lasground -i muriel\tiles_denoised\panca*.laz ^
          -ignore_class 7 ^
          -city -ultra_fine ^
          -odir muriel\tiles_ground -olaz ^
          -cores 7
Then we create a seamless hill-shaded DTM tiles by triangulating all the points classified as ground into a temporary TIN (including those in the 25 meter buffer) and then rasterizing only the inner 500 meter by 500 meter of each tile with option ‘-use_tile_bb’ of las2dem. For more details on the importance of buffers in tile-based processing see this blog post here.
las2dem -i muriel\tiles_ground\panca*.laz ^
        -keep_class 2 ^
        -step 1 -hillshade ^
        -use_tile_bb ^
        -odir muriel\tiles_dtm -opng ^
        -cores 7

And here the original DSM side-by-side with resulting DTM after low noise removal. One dense forested area near the center of the data was not entirely removed due to the lack of ground points in this area. Integrating external ground points or manual editing with lasview are two possible way to rectify these few remaining errors …

Integrating External Ground Points in Forests to Improve DTM from Dense-Matching Photogrammetry

The biggest problem of generating a Digital Terrain Model (DTM) from the photogrammetric point clouds that are produced from aerial imagery with dense-matching software such as SURE, Pix4D, or Photoscan is dense vegetation: when plants completely cover the terrain not a single point is generated on the ground. This is different for LiDAR point clouds as the laser can even penetrate dense multi-level tropical forests. The complete lack of ground points in larger vegetated areas such as closed forests or dense plantations means that the many processing workflows for vegetation analysis that have been developed for LiDAR cannot be used for photogrammetric point clouds  … unless … well unless we are getting those missing ground points some other way. In the following we see how to integrate external ground points to generate a reasonable DTM under a dense forest with LAStools. See this, this, this, this, and this article for further reading.

Here you can download the dense matching point cloud, the manually collected ground points, and the forest stand delineating polygon that we are using in the following example work flow:

We leave the usual inspection of the content with lasinfo and lasview that we always recommend on newly obtained data as an exercise to the reader. Using las2dem and lasgrid we created the Google Earth overlays shown above to visualize the extent of the dense matched point cloud and the distribution of the manually collected ground points:

las2dem -i DenseMatching.laz ^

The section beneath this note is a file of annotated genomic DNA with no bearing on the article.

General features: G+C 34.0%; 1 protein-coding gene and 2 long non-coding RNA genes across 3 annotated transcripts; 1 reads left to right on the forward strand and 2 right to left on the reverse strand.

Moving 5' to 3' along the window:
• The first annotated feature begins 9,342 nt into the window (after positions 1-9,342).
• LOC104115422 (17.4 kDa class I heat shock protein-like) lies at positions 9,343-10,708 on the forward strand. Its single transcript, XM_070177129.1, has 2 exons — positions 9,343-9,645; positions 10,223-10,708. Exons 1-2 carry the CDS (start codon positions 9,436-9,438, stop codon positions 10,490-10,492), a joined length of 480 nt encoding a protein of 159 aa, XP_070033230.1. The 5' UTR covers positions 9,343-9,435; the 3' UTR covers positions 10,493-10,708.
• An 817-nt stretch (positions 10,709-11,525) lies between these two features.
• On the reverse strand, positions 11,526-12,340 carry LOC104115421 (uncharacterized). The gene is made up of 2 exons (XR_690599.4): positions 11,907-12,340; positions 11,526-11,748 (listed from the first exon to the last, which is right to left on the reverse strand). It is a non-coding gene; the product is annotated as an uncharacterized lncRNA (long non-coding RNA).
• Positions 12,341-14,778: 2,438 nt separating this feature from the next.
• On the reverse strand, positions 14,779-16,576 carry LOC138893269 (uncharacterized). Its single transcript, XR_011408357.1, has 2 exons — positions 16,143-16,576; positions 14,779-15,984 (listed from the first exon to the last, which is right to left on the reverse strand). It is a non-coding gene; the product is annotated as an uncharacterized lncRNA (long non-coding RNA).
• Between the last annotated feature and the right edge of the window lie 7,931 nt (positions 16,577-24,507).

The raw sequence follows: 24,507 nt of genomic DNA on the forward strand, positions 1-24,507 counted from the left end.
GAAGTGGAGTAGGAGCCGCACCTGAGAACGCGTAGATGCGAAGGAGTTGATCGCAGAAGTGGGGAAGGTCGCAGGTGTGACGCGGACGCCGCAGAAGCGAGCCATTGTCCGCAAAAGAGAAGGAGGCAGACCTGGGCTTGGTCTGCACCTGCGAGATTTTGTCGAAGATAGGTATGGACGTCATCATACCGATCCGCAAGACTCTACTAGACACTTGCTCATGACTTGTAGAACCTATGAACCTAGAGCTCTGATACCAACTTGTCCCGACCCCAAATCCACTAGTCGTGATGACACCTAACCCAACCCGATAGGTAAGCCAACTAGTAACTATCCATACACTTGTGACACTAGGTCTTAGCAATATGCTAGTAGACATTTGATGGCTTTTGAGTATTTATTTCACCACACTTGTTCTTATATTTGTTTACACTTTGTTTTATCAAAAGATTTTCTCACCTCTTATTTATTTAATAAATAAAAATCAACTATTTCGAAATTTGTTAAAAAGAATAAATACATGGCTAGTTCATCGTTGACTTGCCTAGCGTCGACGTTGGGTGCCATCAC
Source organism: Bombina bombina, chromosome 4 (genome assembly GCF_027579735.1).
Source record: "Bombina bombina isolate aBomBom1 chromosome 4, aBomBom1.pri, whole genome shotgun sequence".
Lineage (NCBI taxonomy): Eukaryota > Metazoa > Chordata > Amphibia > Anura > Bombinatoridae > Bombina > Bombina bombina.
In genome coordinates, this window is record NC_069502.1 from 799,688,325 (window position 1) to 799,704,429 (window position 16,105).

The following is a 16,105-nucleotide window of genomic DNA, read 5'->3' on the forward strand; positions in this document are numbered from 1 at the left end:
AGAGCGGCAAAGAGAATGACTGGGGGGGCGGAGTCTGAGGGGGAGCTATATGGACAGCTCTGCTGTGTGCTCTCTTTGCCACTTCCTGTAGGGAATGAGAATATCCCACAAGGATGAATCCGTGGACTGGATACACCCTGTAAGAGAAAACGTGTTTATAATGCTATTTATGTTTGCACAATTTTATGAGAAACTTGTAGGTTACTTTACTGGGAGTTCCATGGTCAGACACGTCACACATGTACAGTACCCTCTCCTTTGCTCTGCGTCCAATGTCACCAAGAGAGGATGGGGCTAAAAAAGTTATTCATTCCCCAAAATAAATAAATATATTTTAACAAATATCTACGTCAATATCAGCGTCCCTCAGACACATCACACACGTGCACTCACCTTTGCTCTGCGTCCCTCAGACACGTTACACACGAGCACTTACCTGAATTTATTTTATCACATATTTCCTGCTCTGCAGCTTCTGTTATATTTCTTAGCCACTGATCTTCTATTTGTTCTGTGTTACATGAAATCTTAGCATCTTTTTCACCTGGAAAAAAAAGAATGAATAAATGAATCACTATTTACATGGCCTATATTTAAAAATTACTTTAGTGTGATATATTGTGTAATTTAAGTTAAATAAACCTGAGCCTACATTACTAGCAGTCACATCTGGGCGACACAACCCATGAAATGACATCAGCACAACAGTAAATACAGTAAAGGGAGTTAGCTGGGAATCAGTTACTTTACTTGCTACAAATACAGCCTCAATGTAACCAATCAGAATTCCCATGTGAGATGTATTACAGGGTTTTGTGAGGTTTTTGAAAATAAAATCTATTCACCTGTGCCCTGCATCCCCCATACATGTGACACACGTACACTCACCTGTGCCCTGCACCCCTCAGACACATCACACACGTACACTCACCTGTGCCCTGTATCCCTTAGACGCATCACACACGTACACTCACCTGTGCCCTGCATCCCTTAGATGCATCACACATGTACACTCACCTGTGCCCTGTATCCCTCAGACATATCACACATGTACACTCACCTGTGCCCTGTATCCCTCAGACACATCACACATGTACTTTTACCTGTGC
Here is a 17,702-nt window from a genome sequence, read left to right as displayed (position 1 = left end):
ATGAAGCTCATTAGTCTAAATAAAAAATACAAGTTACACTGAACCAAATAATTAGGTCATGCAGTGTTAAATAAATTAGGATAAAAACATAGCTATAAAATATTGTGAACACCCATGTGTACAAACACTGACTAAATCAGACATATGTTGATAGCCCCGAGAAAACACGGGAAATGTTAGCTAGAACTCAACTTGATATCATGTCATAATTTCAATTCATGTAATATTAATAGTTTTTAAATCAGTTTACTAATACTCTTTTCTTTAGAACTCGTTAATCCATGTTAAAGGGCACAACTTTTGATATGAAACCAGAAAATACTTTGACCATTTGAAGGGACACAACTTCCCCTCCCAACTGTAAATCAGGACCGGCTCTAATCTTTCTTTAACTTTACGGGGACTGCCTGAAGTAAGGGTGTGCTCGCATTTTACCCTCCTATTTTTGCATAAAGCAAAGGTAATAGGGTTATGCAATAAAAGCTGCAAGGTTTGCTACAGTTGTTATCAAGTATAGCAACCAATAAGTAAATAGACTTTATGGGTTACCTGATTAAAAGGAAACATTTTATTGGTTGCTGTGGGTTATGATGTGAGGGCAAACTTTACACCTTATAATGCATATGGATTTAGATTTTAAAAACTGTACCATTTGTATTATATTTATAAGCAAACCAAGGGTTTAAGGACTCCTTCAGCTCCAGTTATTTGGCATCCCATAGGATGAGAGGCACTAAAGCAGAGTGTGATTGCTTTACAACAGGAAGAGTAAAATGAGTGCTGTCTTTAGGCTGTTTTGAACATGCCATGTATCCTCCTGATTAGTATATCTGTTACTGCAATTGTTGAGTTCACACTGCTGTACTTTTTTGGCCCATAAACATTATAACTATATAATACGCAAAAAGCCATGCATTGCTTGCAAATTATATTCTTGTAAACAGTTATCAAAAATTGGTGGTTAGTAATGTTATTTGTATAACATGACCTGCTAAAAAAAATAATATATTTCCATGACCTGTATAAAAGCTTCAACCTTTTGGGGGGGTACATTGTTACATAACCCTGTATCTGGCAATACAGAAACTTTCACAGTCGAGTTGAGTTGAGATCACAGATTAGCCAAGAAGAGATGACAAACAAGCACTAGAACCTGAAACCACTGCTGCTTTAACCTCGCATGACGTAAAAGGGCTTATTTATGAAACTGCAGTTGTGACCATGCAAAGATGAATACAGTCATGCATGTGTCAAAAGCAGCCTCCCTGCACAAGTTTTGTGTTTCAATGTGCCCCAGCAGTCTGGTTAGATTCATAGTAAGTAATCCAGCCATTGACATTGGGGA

-thin_with_grid 1.0 ^
        -extra_pass ^
        -step 2.0 ^
        -hillshade ^
        -odix _hill_2m -opng

lasgrid -i ManualGround.laz ^
        -set_RGB 255 0 0 ^
        -step 10 -rgb ^
        -odix _grid_10m -opng

Attempts to ground-classify the dense matching point cloud directly are futile as there are no ground points under the canopy in the heavily forested area. Therefore 558 ground points were manually surveyed in the forest of interest that are around 50 to 120 meters apart from another. We show how to integrate these points into the dense matching point cloud such that we can successfully extract bare-earth information from the data.

In the first step we “densify” the manually collected ground points by interpolating them with triangles onto a raster of 2 meter resolution that we store as LAZ points with las2dem. You could consider other interpolation schemes to “densify” the ground points, here we use simple linear interpolation to prove the concept. Due to the varying distance between the manually surveyed ground points we allow interpolating triangles with edge lengths of up to 125 meters. These triangles then also cover narrow open areas next to the forest, so we clip the interpolated ground points against the forest stand delineating polygon with lasclip to classify those points that are really in the forest as “key points” (class 8) and all others as “noise” (class 7).

las2dem -i ManualGround.laz ^
        -step 2 ^
        -kill 125 ^
        -odix _2m -olaz

lasclip -i ManualGround_2m.laz ^
        -set_classification 7 ^ 
        -poly forest.shp ^
        -classify_as 8 -interior ^
        -odix _forest -olaz

Below we show the resulting densified ground points colored by elevation that survive the clipping against the forest stand delineating polygon and were classified as “key points” (class 8). The interpolated ground points in narrow open areas next to the forest that fall outside this polygon were classified as “noise” (class 7) and are shown in violet. They will be dropped in the next step.

We then merge the dense matching points with the densified manual ground points (while dropping all the violet points marked as noise) as input to lasthin and reclassify the lowest point per 1 meter by 1 meter with a temporary code (here we use class 9 that usually refers to “water”). Only the subset of lowest points that receives the temporary classification code 9 will be used for ground classification later.